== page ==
United Airlines will close its 757, 767 ,and 787 pilot base at Los Angeles International Airport. Will United longhaul flights ever return to LAX? Will LAX lose its hub status?
While the Boeing 787 will become the “workhorse” of the United longhaul network, LAX will lose its 787 base and United does not predict any 787 service from LAX for “at least” a year. Furthermore, LAX does not have a 777 base and United will also close its 756 (757 + 767) base at LAX as well.
What does that mean for longhaul operations at LAX? Well, unless United suddenly upguages to 777s at LAX flown by SFO pilots, it appears we will not see any longhaul flights for at least a year.
It would be one thing if the pilot base closed and United flew in 787 pilots from Houston or San Francisco to operate longhaul flights from LAX. But United explicitly told pilots the 787 will likely not operate out of LAX for over a year.
The Death Of United’s LAX Hub?
I asked United for clarification and a spokesperson told me:
“We don’t have any additional insights to share on this at the moment.”
And of course that got me thinking…with incoming CEO Scott Kirby saying there are no “sacred cows” when asked if hubs could be sacrificed due to COVID-19, is LAX the first on the chopping block?
Now I can understand why United would serve Sydney and Melbourne only from San Francisco. I also get why United may limit Shanghai service, since it seemed the was the easiest flight in the system to score an upgrade on prior to COVID-19. But what about Tokyo and London? Those are vital links and I doubt United will have much connecting premium traffic when so many other nonstop options are available.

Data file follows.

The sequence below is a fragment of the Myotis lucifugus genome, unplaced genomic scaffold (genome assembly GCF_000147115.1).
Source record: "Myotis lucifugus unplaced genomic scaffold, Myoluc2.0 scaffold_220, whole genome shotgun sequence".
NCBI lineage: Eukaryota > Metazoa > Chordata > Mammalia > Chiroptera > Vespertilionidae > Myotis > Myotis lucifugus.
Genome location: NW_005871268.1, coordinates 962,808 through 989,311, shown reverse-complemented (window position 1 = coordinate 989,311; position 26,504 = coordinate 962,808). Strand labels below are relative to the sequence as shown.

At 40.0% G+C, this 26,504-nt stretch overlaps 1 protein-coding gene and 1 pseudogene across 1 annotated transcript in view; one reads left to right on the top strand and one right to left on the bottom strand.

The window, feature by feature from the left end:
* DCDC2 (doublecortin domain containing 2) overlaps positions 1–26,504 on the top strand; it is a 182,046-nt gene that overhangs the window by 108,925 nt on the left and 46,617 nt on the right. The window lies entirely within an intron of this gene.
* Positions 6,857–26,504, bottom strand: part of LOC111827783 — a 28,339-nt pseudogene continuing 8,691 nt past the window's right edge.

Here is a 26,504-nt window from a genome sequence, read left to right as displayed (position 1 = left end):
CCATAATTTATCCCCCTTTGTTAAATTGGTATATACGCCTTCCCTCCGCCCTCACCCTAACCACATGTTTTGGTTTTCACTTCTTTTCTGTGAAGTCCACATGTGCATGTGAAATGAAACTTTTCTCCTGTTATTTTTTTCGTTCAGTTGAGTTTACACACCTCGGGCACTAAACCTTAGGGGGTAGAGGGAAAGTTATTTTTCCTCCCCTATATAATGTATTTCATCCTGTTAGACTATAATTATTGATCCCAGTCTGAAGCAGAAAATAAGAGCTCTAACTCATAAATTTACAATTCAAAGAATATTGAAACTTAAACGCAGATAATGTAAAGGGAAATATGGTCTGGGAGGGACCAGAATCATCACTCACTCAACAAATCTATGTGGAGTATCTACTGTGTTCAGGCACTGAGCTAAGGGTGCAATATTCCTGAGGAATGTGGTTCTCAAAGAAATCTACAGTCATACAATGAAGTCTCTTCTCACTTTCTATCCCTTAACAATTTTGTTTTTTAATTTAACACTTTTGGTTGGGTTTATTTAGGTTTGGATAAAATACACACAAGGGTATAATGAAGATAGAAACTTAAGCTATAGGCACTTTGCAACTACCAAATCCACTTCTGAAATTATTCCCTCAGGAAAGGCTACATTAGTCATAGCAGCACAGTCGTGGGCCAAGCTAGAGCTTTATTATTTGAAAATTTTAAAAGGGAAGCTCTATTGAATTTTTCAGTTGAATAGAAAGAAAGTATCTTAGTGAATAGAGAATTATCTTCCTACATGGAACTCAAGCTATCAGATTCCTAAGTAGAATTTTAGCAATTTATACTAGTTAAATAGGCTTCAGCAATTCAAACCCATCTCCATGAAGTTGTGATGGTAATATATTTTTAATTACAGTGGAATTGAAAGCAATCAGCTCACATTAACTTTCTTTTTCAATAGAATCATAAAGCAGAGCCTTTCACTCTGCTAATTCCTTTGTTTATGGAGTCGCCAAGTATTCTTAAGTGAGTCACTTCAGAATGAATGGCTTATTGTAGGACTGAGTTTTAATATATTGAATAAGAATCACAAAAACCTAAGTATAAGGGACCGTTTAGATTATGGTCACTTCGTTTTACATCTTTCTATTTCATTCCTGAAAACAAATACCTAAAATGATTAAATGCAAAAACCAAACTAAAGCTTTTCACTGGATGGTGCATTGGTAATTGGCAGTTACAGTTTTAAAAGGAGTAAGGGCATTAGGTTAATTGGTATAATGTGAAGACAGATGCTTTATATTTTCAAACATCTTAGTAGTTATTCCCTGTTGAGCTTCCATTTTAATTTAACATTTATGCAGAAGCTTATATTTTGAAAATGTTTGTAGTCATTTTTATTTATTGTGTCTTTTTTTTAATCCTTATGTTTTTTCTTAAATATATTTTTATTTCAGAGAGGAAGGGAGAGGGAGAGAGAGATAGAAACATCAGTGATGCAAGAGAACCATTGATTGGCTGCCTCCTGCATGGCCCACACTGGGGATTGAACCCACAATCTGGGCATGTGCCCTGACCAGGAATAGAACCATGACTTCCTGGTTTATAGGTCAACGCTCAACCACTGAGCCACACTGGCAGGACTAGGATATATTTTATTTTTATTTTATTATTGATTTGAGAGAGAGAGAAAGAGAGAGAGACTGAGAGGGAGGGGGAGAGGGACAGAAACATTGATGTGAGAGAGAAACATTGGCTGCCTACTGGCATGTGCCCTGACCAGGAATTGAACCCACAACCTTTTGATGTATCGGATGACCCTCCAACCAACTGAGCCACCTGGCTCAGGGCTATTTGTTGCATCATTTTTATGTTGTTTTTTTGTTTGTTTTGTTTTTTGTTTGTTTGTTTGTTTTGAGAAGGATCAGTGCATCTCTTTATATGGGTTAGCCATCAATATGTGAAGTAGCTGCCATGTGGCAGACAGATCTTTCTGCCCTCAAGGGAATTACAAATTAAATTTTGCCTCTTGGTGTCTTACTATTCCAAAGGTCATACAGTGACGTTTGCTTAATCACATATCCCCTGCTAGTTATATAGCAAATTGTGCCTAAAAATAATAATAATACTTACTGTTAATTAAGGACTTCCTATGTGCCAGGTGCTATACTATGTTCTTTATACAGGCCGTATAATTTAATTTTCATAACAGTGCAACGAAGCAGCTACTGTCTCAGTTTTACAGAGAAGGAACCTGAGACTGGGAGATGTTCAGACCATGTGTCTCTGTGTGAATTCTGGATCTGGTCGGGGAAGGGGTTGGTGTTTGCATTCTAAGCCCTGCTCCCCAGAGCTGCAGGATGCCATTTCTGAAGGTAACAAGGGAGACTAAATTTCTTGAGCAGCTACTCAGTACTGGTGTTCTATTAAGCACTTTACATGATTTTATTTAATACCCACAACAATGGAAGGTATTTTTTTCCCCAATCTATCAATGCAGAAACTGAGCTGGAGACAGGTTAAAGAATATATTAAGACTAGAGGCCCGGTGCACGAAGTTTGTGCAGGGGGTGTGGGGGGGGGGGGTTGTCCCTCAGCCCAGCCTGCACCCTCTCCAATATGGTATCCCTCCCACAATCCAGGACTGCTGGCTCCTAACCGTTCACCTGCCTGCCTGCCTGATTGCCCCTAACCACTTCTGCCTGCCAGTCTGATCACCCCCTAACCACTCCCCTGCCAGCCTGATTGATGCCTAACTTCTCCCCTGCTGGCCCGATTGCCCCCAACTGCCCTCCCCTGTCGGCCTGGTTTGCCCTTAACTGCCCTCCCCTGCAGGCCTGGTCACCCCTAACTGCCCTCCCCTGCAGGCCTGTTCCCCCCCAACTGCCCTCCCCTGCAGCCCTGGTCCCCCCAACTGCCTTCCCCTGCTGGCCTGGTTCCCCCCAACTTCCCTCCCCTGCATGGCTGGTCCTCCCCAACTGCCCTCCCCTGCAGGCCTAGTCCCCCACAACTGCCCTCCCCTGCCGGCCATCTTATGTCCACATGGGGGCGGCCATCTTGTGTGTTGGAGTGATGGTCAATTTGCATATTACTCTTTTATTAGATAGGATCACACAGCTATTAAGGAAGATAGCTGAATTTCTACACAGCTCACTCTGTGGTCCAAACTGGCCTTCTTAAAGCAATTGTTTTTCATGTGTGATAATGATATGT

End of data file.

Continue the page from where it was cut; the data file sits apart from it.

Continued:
And what about all the routes currently served by 757s? Will those be absorbed by others or shift only to 737s?
Like with so much during this pandemic, facts are still emerging and it likely is too early to tell, though if this is the beginning of the end for LAX, this is a very sad day indeed.
It’s not just longhaul service that makes a hub a hub. Connecting traffic is also an important indicator as it number of available seats. But if LAX loses all longhaul services, United becomes an even smaller relic of the past. Since LAX is my home base in the USA, this would hit particularly close to home.